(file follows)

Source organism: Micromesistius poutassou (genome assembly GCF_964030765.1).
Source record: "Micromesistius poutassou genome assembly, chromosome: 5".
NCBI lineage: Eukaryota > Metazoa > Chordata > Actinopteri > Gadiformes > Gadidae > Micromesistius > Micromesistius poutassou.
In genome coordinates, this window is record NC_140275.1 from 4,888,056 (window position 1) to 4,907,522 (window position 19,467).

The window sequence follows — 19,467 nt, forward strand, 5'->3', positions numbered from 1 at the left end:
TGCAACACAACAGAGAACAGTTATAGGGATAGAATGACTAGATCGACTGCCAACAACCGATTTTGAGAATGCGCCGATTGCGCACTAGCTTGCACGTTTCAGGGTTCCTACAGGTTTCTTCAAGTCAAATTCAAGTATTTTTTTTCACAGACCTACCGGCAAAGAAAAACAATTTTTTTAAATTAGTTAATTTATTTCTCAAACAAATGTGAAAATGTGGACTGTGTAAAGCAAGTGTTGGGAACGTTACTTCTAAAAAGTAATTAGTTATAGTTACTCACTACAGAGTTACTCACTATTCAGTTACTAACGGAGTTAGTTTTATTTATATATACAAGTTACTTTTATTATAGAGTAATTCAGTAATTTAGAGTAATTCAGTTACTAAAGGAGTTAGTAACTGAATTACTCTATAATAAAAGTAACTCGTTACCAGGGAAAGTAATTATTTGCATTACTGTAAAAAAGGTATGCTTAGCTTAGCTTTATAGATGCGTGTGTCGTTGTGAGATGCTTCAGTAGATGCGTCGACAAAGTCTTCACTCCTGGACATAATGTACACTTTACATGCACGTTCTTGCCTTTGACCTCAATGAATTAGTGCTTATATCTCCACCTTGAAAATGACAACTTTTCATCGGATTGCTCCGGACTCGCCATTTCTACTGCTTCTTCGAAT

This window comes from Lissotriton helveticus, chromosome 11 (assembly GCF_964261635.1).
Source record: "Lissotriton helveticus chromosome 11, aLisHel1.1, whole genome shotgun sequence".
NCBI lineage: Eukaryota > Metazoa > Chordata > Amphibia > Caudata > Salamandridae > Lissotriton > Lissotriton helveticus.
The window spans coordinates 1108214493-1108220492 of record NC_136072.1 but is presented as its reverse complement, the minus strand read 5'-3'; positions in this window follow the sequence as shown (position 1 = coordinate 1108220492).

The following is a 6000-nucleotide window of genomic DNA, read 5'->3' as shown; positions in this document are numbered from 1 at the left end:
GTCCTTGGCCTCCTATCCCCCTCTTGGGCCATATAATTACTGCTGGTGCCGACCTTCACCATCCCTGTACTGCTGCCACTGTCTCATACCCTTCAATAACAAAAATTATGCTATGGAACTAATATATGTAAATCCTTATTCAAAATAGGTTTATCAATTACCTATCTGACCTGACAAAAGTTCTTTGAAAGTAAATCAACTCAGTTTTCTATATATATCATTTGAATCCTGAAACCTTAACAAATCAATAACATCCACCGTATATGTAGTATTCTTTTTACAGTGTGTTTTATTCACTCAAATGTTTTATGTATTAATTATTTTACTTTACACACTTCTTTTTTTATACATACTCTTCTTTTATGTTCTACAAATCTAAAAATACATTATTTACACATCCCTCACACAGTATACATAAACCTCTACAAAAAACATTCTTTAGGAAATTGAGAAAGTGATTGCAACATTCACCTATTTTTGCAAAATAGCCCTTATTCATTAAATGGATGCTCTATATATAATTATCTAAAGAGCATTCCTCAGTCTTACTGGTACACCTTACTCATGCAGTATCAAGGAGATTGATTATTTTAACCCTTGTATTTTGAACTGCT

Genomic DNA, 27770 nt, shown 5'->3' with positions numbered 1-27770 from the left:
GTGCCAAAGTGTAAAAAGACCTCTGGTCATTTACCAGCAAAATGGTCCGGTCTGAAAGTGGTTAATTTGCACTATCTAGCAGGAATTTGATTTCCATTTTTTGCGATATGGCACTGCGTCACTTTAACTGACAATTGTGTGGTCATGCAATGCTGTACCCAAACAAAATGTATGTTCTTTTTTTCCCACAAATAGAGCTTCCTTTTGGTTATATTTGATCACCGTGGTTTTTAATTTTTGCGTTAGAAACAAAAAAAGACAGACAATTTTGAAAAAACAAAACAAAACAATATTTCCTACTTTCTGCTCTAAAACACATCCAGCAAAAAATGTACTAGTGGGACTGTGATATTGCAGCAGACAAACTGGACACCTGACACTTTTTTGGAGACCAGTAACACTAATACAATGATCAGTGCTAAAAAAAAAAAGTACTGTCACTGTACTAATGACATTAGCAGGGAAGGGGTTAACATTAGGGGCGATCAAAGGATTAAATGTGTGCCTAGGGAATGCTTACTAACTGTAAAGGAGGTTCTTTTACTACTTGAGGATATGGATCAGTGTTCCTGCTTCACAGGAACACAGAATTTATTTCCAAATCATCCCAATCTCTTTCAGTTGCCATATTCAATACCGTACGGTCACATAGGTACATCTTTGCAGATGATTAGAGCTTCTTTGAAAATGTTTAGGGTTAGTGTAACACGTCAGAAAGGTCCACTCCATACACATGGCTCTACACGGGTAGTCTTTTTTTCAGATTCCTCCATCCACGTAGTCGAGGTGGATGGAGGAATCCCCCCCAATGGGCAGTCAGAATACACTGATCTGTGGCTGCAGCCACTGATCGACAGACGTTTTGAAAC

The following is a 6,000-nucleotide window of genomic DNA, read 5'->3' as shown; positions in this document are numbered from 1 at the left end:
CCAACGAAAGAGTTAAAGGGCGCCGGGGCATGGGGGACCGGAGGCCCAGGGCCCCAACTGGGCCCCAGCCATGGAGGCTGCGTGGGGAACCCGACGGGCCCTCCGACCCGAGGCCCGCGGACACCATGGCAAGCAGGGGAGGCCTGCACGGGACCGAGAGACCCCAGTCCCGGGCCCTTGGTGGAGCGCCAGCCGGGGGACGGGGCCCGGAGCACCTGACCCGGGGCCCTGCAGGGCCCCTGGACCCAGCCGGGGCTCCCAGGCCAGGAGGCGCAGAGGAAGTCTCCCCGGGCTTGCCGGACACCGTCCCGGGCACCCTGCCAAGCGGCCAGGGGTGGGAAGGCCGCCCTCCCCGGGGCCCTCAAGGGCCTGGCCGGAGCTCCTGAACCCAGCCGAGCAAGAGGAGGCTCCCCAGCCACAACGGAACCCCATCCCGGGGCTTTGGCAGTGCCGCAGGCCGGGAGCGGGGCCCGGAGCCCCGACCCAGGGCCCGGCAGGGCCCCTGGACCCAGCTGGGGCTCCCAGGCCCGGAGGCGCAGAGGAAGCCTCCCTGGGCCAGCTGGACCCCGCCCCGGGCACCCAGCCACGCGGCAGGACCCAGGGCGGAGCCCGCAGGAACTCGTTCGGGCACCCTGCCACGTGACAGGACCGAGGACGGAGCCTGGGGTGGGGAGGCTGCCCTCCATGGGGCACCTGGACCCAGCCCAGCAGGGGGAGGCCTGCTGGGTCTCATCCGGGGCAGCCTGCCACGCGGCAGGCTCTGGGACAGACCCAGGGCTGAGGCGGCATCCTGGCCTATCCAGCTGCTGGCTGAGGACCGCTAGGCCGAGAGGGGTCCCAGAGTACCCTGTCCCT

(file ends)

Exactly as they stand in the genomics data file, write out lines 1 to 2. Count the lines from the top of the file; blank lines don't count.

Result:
Source organism: Micromesistius poutassou (genome assembly GCF_964030765.1).
Source record: "Micromesistius poutassou genome assembly, chromosome: 5".